This Tuesday at Change, Heather Underwood will talk about Improving Maternal Labor Monitoring in Kenya Using Digital Pen Technology.
Paper-based systems for monitoring maternal labor have been shown to reduce life-threatening complications in low-resource environments; however, significant barriers exist to the use of these tools in developing countries. This paper presents the PartoPen – a digital pen system that enhances a common labor-monitoring form known as the partograph. The PartoPen system provides real-time data feedback and reinforces birth attendant training, while retaining the paper-and-pen interface currently used by most healthcare workers. In this presentation, the results from a preliminary user evaluation, and two pilot studies of the system in Kenya will be discussed. The qualitative and quantitative results collected in these studies suggest that the PartoPen system effectively addresses many of the current barriers facing effective partograph use in developing countries.
Heather Underwood graduated in 2009 from the University of Washington with a degree in computer science, with a strong focus in the field of ICTD – information and communication technologies for development. In addition to interning for Microsoft, Zillow, and IBM while at UW, Heather focused her academic work on developing educational games for public schools in India. After graduating, she worked as an iphone app developer for a health-focused San Francisco startup – MedHelp – but left to continue her work in ICTD by pursuing an interdisciplinary PhD at the University of Colorado Boulder’s ATLAS Institute. Heather’s current work focuses on developing point-of-care health solutions for maternal and child health in developing countries, and is supported by a National Science Foundation Graduate Research Fellowship and a Bill & Melinda Gates Global Challenge Grant.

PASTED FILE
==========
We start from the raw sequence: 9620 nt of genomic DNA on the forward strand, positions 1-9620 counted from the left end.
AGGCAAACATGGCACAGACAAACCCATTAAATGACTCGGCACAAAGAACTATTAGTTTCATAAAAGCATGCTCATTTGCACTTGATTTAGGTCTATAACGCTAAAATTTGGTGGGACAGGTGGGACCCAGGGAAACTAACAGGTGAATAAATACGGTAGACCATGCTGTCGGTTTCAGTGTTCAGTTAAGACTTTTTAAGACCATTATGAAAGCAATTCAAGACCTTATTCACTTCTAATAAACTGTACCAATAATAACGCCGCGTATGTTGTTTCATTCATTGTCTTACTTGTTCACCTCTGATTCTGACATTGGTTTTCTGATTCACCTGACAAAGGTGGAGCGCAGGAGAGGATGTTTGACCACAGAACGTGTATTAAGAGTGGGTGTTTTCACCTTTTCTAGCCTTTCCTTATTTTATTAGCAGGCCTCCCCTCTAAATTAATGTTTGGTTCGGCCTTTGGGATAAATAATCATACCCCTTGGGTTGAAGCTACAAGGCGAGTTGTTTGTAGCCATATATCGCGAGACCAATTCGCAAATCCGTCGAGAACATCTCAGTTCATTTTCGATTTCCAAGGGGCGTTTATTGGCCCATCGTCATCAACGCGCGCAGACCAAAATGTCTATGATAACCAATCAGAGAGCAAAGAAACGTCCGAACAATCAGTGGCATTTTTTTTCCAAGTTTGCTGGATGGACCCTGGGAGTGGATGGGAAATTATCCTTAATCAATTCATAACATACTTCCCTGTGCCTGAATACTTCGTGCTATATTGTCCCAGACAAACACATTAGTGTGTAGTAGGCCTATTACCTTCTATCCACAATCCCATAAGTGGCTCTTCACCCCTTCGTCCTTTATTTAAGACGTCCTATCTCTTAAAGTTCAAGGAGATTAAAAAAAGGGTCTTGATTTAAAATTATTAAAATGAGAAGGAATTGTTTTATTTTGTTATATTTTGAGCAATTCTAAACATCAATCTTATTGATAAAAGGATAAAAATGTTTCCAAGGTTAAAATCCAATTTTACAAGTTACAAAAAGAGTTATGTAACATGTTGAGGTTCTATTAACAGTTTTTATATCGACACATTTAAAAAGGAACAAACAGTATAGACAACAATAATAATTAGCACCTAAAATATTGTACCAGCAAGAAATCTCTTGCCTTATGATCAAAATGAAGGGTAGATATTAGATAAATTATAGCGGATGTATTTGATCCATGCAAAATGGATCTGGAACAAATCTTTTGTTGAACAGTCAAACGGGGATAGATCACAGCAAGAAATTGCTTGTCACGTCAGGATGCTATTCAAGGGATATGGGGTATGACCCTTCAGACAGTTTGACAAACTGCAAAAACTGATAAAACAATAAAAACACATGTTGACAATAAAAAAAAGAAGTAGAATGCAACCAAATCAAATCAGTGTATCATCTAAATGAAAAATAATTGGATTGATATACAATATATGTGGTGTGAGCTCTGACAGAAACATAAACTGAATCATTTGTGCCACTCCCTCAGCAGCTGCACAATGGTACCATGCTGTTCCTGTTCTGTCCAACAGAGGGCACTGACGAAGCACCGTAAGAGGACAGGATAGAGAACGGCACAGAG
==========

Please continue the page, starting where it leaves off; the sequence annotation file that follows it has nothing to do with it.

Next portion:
What: Heather Underwood on Improving Maternal Labor Monitoring in Kenya Using Digital Pen Technology
When: Tuesday, October 23rd at 12 noon
Where: The Allen Center, room CSE 203